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Better Beekeeping: The Ultimate Guide to Keeping Stronger Colonies and Healthier, More Productive Beesby Kim Flottum
Synopses & Reviews
"Better Beekeeping is the most lucid call to action ever written about land-based beekeeping."—Tammy Horn, author of Bees in America and Beeconomy: What Women and Bees Can Teach Us about Local Trade and the Global Market
"There are numerous beekeeping books on the shelves that instruct on 'how to,' but Better Beekeeping is a book that explores 'why to,' which is essential for this ever-changing world of beekeeping today."—Jennifer Berry, research coordinator at the University of Georgia's Honey Bee Research Lab, commercial queen and nuc producer, and columnist for Bee Culture magazine
Backyard beekeepers everywhere agree: a successful colony is a thing of beauty.
Thousands of beekeepers have started beekeeping thanks to Kim Flottum's first book, The Backyard Beekeeper, and they have added to their repertoire of skills with The Backyard Beekeeper's Honey Handbook. Now, Better Beekeeping answers the question, "What do I do now that I'm a beekeeper?" This book takes serious beekeepers past the beginning stages and learning curves and offers solutions and rewards for keeping bees a better way. Better queens, better winters, better food, and better bees await any beekeeper willing to take on the challenge of having the right number of bees, of the right age, in the right place, in the right condition, at the right time.
Better Beekeeping answers the question, "What do I do now that I'm a beekeeper?" This book builds upon an established knowledge of beekeeping with real-world study, smart, intuitive thinking, and setting of goals to achieve a balance of biology and busine
Backyard beekeepers everywhere agree, a successful colony is a thing of beauty.
Thousands of beekeepers have started beekeeping thanks to Kim Flottum's first book, The Backyard Beekeeper, and they have added to their repertoire of skills with The Backyard Beekeeper's Honey Handbook. Now, Better Beekeeping answers the question, "What do I do now that I'm a beekeeper?"
The essential theme is simple: If you produce the right number of bees of the right age at the right time in the right place in the right condition you will be successful.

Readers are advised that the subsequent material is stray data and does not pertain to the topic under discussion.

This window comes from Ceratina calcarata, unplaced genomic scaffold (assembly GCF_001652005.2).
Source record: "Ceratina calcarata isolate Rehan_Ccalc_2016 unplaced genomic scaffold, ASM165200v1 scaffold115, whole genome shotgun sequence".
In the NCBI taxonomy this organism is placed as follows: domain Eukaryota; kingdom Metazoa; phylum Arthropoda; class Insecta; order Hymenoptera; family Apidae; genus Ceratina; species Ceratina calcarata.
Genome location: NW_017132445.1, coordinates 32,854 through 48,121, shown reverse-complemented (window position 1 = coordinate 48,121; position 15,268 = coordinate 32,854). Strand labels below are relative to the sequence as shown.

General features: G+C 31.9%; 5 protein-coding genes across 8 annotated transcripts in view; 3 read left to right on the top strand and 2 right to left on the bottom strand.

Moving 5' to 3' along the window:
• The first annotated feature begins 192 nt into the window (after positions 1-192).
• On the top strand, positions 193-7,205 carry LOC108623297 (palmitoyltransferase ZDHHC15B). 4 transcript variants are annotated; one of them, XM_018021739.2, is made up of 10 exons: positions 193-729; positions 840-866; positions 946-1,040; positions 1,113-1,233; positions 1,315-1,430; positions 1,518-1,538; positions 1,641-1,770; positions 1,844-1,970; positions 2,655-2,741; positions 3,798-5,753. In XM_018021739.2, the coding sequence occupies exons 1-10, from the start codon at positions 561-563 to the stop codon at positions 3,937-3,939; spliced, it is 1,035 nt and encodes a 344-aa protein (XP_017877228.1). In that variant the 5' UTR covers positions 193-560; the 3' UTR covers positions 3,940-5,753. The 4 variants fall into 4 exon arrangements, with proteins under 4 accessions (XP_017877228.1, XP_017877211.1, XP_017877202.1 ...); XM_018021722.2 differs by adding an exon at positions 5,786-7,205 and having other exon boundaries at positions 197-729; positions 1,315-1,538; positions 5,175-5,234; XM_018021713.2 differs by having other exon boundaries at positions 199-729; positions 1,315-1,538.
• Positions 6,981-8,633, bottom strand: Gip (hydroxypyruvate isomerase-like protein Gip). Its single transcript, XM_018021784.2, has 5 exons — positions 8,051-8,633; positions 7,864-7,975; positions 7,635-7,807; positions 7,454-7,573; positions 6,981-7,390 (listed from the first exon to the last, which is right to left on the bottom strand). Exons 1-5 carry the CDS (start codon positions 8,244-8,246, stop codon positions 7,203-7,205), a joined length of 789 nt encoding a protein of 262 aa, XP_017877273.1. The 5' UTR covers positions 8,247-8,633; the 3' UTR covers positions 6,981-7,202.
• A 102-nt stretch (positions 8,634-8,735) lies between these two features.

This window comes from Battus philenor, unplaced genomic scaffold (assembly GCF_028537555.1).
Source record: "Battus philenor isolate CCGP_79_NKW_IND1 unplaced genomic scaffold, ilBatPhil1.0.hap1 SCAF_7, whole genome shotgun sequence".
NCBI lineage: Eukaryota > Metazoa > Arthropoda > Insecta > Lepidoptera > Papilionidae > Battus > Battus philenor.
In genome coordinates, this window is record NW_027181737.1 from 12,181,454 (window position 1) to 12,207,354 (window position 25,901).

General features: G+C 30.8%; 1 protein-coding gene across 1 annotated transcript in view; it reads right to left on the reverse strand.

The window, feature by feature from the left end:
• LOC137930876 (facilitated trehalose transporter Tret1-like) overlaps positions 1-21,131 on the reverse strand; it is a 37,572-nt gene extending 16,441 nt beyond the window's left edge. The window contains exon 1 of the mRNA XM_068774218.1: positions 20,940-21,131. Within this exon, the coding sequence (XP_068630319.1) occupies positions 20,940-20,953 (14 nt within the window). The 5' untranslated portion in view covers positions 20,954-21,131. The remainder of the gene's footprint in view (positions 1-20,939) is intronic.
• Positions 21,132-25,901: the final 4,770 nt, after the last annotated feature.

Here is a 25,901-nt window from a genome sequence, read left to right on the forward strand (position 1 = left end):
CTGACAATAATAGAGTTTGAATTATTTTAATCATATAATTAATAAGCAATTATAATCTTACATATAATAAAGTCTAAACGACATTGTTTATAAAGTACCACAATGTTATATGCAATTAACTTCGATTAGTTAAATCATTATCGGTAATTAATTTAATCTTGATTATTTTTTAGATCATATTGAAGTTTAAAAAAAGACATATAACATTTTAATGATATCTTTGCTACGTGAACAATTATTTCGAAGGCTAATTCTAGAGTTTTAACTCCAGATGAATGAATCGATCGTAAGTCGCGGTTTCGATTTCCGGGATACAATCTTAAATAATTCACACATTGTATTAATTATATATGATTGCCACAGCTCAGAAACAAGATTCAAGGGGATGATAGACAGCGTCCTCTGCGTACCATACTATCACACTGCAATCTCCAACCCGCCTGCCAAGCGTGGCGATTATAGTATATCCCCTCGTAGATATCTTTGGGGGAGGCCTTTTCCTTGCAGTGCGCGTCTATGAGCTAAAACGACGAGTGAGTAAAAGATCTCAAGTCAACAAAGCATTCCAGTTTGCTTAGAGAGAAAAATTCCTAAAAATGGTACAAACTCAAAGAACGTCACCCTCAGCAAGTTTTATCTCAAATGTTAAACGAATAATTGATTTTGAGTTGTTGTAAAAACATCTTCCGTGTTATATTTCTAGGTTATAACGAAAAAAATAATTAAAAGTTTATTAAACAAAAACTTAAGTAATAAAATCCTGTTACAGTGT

To accomplish this requires making intelligent decisions in the beeyard, sound planning, tuning into nature, and balancing biology and business savvy. There are not a lot of how-to instructions hidden within this, but there's a lot of real-world study, smart, intuitive thinking, and setting of goals.
About the Author
After receiving a degree in production horticulture from the University of Wisconsin, Kim Flottum began a career in honey bee pollination research with the USDA and a life-long interest in the multifaceted hobby and business of beekeeping. He next used his acquired skills to raise apples and vegetables in Connecticut, before moving to Medina, Ohio, in 1986 to become editor of the 132-year-old magazine, Bee Culture.
Table of Contents
Chapter 1: Growing Your Operation: How Big Do You Want to Get?
Trading Time for Money
Buy Preassembled Frames
Planning Ahead Saves Time and Money (But You Knew That)
Use It Up, Wear It Out
Business Goals and Bigger Pictures:
1. Where Are You Now?
2. Where Do You Want to Be?
3. How Will You Get There?
Standardization and Value
The Mercy Buy
Places to Put More Bees
Breakthrough: Lease Land for Beeyards
Expanding Your Honey House
New Ways to Expand
More Better Honey
Chapter 2: A New Look at Honey Production, or if Muhammad Won’t Come to the Mountain...
What It Once Was and Why It Changed
How Beekeeping Changed
More Change: Honey Money
A Price to Be Paid
Expanding Natural Bloom
Early Nectar Crops, Then Farm Crops
Migratory Beekeeping for Nectar Crops
Planning a Honey Crop
Types of Honey Crops
Planting Perennial Shrubs and Bushes
Long-Term, Permanent Plantings
Growing Your Own, with Help
Other Cost Considerations
How Much Land Is Required?
Working with Landowners with Lots of Land
Costs per Acre
More Land: Bigger, Better, More Complicated
Recommended Plantings for Honey Bees
Shrubs and Bushes
This Land Is My Land, This Land Is Your Land
Types of Contracts
Chapter 3: Royalty: Finding the Best Queen There Is
The Queens We Can Get
What Do You Want from Your Bees?
Know What You Want
What Kind of Beekeeper Are You?
What Kind of Beekeeper Are You, Really?
Mated Production Queens
Uncapped Queen Cells
Getting Queen Cells
Acquiring Virgin Queens
Raising Your Own Queens
Getting Breeder Queens
Raising Production Queens
Random Queen Production
The Starter/Finisher: The King of Queen-Rearing Techniques
The Cloake Board Method
Background Check for Drone Colonies
Chapter 4: The Working Class or the Bees that Beekeepers Keep
Preventing Springtime Swarming
Before Spring Arrives
Opening and Repacking the Colony After Feeding
Reducing Congestion in the Brood Nest
Equalizing Colonies, Discarding Dinks
Making Spring Splits
Making Summer Splits
All About Honey Production
Preventing a Welfare Bee Population
Pests and Other Problems
Rallying Cry: Varroa Mite Resistance or Death
Signs of Hope
Trapping, Avoidance, and IPM
The Rest of the Lot
Chapter 5: Wintering Your Bees, or Baby, it’s Cold Outside
From the Past
Take Care of the Bees
The Natural Question
The New Nosema
The Golden Rule
How Much Honey?
Too Cold Too Long
When It’s Really Cold
Planning Your Wrap
Common Sense and Practical Facts
About the Author
What Our Readers Are Saying
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